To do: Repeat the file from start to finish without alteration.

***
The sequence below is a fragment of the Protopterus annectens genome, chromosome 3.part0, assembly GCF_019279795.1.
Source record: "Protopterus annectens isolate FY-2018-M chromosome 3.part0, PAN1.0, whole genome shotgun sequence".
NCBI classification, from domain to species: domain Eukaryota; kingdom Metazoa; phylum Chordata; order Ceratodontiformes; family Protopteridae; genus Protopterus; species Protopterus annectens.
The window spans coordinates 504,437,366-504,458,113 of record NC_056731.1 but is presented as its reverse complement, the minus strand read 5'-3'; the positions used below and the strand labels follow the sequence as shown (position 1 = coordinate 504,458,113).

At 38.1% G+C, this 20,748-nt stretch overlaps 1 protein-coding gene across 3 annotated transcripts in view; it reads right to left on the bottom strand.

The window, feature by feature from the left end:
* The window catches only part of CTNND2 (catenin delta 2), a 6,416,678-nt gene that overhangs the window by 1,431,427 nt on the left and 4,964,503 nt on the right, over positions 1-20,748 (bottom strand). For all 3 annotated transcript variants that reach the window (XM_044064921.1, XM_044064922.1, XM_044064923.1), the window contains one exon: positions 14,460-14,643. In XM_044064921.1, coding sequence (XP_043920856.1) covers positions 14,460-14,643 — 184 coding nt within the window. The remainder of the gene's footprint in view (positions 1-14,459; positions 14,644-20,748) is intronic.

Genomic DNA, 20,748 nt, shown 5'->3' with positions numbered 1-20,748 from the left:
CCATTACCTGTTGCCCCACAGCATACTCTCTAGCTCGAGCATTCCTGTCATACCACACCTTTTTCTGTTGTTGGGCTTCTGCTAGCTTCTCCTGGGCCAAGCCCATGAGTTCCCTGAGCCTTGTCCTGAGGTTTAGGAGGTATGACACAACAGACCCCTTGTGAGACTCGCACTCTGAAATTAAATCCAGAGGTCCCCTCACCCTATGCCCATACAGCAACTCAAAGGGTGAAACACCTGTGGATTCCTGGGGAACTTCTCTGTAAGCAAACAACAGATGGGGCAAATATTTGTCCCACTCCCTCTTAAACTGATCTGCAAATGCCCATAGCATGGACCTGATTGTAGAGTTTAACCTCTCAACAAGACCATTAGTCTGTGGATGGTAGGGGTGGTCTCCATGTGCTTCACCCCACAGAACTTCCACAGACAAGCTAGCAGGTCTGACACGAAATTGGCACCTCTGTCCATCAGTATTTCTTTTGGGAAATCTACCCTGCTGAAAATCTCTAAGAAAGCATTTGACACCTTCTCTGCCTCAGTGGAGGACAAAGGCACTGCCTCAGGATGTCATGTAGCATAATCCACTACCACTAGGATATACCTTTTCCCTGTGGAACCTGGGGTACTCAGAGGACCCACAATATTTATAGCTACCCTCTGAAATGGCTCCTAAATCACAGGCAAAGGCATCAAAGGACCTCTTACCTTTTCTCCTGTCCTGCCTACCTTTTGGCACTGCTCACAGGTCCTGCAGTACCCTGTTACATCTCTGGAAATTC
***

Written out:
The sequence below is a fragment of the Protopterus annectens genome, chromosome 3.part0, assembly GCF_019279795.1.
Source record: "Protopterus annectens isolate FY-2018-M chromosome 3.part0, PAN1.0, whole genome shotgun sequence".
NCBI classification, from domain to species: domain Eukaryota; kingdom Metazoa; phylum Chordata; order Ceratodontiformes; family Protopteridae; genus Protopterus; species Protopterus annectens.
The window spans coordinates 504,437,366-504,458,113 of record NC_056731.1 but is presented as its reverse complement, the minus strand read 5'-3'; the positions used below and the strand labels follow the sequence as shown (position 1 = coordinate 504,458,113).

At 38.1% G+C, this 20,748-nt stretch overlaps 1 protein-coding gene across 3 annotated transcripts in view; it reads right to left on the bottom strand.

The window, feature by feature from the left end:
* The window catches only part of CTNND2 (catenin delta 2), a 6,416,678-nt gene that overhangs the window by 1,431,427 nt on the left and 4,964,503 nt on the right, over positions 1-20,748 (bottom strand). For all 3 annotated transcript variants that reach the window (XM_044064921.1, XM_044064922.1, XM_044064923.1), the window contains one exon: positions 14,460-14,643. In XM_044064921.1, coding sequence (XP_043920856.1) covers positions 14,460-14,643 — 184 coding nt within the window. The remainder of the gene's footprint in view (positions 1-14,459; positions 14,644-20,748) is intronic.

Genomic DNA, 20,748 nt, shown 5'->3' with positions numbered 1-20,748 from the left:
CCATTACCTGTTGCCCCACAGCATACTCTCTAGCTCGAGCATTCCTGTCATACCACACCTTTTTCTGTTGTTGGGCTTCTGCTAGCTTCTCCTGGGCCAAGCCCATGAGTTCCCTGAGCCTTGTCCTGAGGTTTAGGAGGTATGACACAACAGACCCCTTGTGAGACTCGCACTCTGAAATTAAATCCAGAGGTCCCCTCACCCTATGCCCATACAGCAACTCAAAGGGTGAAACACCTGTGGATTCCTGGGGAACTTCTCTGTAAGCAAACAACAGATGGGGCAAATATTTGTCCCACTCCCTCTTAAACTGATCTGCAAATGCCCATAGCATGGACCTGATTGTAGAGTTTAACCTCTCAACAAGACCATTAGTCTGTGGATGGTAGGGGTGGTCTCCATGTGCTTCACCCCACAGAACTTCCACAGACAAGCTAGCAGGTCTGACACGAAATTGGCACCTCTGTCCATCAGTATTTCTTTTGGGAAATCTACCCTGCTGAAAATCTCTAAGAAAGCATTTGACACCTTCTCTGCCTCAGTGGAGGACAAAGGCACTGCCTCAGGATGTCATGTAGCATAATCCACTACCACTAGGATATACCTTTTCCCTGTGGAACCTGGGGTACTCAGAGGACCCACAATATTTATAGCTACCCTCTGAAATGGCTCCTAAATCACAGGCAAAGGCATCAAAGGACCTCTTACCTTTTCTCCTGTCCTGCCTACCTTTTGGCACTGCTCACAGGTCCTGCAGTACCCTGTTACATCTCTGGAAATTC